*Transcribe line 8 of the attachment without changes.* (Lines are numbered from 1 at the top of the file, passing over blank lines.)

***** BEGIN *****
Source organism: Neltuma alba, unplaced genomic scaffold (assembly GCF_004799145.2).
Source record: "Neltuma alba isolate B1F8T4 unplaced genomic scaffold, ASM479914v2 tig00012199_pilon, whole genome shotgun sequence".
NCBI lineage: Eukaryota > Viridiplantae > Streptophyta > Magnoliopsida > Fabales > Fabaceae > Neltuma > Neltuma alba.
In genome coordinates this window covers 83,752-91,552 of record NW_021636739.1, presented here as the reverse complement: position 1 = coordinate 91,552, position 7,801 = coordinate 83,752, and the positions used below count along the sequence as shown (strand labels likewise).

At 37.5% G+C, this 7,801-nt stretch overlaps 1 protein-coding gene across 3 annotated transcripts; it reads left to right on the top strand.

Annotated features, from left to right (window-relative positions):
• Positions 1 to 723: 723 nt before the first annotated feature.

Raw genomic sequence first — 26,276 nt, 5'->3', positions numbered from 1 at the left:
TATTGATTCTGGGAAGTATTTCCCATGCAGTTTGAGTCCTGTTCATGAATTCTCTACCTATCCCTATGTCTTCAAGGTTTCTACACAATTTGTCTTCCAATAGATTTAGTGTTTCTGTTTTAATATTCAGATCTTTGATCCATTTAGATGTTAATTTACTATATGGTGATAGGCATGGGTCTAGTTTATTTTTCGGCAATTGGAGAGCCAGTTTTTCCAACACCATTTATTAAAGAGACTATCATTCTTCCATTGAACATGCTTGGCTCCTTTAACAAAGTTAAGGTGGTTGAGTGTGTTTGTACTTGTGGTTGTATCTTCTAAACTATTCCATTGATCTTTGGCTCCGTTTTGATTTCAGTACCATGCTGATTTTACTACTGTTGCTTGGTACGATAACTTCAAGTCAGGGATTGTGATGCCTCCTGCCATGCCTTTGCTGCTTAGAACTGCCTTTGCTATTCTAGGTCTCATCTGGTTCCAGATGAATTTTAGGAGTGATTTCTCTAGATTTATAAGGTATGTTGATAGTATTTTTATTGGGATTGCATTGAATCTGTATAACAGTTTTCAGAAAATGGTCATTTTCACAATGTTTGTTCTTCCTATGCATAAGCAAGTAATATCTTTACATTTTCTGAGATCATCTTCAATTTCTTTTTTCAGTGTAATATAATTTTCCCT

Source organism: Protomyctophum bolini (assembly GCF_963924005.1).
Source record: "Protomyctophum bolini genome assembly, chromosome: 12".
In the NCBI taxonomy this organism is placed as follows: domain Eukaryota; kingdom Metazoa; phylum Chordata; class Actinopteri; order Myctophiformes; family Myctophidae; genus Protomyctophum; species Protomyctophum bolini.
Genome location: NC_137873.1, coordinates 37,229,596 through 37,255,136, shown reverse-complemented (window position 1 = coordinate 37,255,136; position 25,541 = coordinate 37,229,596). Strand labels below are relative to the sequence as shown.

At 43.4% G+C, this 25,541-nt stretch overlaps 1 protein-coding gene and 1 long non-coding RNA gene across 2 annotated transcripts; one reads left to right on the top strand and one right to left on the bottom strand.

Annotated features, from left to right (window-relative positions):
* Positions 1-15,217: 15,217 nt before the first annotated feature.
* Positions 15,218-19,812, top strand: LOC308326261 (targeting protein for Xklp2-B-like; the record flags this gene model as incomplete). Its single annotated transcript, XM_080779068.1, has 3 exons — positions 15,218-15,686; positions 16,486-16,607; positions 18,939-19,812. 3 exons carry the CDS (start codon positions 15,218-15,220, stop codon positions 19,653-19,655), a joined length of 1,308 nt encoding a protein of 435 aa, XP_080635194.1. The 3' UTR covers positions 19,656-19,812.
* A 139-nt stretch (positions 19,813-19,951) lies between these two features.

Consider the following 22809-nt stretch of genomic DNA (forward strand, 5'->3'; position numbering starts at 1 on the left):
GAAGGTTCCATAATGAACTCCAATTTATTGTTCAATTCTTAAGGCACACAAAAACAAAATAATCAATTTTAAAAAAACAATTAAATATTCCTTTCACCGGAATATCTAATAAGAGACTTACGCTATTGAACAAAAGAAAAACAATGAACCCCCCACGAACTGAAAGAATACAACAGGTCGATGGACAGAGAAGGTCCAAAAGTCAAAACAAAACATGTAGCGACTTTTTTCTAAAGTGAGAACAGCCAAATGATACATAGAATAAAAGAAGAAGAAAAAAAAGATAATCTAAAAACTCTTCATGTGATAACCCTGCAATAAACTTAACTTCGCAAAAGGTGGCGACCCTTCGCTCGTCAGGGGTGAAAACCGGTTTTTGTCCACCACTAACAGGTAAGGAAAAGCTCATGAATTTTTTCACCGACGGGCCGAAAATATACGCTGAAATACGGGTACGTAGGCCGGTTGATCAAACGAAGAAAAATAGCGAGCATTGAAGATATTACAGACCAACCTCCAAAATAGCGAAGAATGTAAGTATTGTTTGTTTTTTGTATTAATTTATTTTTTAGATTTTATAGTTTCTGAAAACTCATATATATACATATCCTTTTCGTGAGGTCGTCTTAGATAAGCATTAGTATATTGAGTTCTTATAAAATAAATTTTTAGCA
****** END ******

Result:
Raw genomic sequence first — 26,276 nt, 5'->3', positions numbered from 1 at the left: